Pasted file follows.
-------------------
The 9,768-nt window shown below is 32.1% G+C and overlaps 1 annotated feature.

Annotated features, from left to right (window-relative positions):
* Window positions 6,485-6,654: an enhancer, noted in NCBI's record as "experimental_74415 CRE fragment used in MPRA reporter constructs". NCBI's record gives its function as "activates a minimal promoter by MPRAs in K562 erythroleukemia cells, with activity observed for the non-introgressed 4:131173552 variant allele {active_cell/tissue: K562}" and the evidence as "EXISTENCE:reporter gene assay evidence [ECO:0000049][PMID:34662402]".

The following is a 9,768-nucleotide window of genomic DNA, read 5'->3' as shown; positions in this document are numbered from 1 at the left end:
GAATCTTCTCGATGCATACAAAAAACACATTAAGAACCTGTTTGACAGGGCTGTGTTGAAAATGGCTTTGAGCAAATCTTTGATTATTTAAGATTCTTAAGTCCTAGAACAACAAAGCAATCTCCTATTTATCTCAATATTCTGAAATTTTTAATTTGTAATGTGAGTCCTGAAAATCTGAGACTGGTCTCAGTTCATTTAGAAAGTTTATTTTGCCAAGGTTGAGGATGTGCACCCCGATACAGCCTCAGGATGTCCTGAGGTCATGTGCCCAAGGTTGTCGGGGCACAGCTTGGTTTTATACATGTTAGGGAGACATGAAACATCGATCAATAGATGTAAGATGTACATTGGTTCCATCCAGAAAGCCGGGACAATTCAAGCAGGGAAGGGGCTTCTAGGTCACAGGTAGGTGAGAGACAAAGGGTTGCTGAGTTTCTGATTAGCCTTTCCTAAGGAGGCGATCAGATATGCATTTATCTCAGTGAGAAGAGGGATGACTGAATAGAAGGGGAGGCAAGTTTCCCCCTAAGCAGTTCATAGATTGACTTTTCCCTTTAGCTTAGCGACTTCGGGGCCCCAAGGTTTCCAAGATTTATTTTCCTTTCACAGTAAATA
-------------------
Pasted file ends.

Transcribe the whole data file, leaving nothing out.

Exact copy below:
The 9,768-nt window shown below is 32.1% G+C and overlaps 1 annotated feature.

Annotated features, from left to right (window-relative positions):
* Window positions 6,485-6,654: an enhancer, noted in NCBI's record as "experimental_74415 CRE fragment used in MPRA reporter constructs". NCBI's record gives its function as "activates a minimal promoter by MPRAs in K562 erythroleukemia cells, with activity observed for the non-introgressed 4:131173552 variant allele {active_cell/tissue: K562}" and the evidence as "EXISTENCE:reporter gene assay evidence [ECO:0000049][PMID:34662402]".

The following is a 9,768-nucleotide window of genomic DNA, read 5'->3' as shown; positions in this document are numbered from 1 at the left end:
GAATCTTCTCGATGCATACAAAAAACACATTAAGAACCTGTTTGACAGGGCTGTGTTGAAAATGGCTTTGAGCAAATCTTTGATTATTTAAGATTCTTAAGTCCTAGAACAACAAAGCAATCTCCTATTTATCTCAATATTCTGAAATTTTTAATTTGTAATGTGAGTCCTGAAAATCTGAGACTGGTCTCAGTTCATTTAGAAAGTTTATTTTGCCAAGGTTGAGGATGTGCACCCCGATACAGCCTCAGGATGTCCTGAGGTCATGTGCCCAAGGTTGTCGGGGCACAGCTTGGTTTTATACATGTTAGGGAGACATGAAACATCGATCAATAGATGTAAGATGTACATTGGTTCCATCCAGAAAGCCGGGACAATTCAAGCAGGGAAGGGGCTTCTAGGTCACAGGTAGGTGAGAGACAAAGGGTTGCTGAGTTTCTGATTAGCCTTTCCTAAGGAGGCGATCAGATATGCATTTATCTCAGTGAGAAGAGGGATGACTGAATAGAAGGGGAGGCAAGTTTCCCCCTAAGCAGTTCATAGATTGACTTTTCCCTTTAGCTTAGCGACTTCGGGGCCCCAAGGTTTCCAAGATTTATTTTCCTTTCACAGTAAATA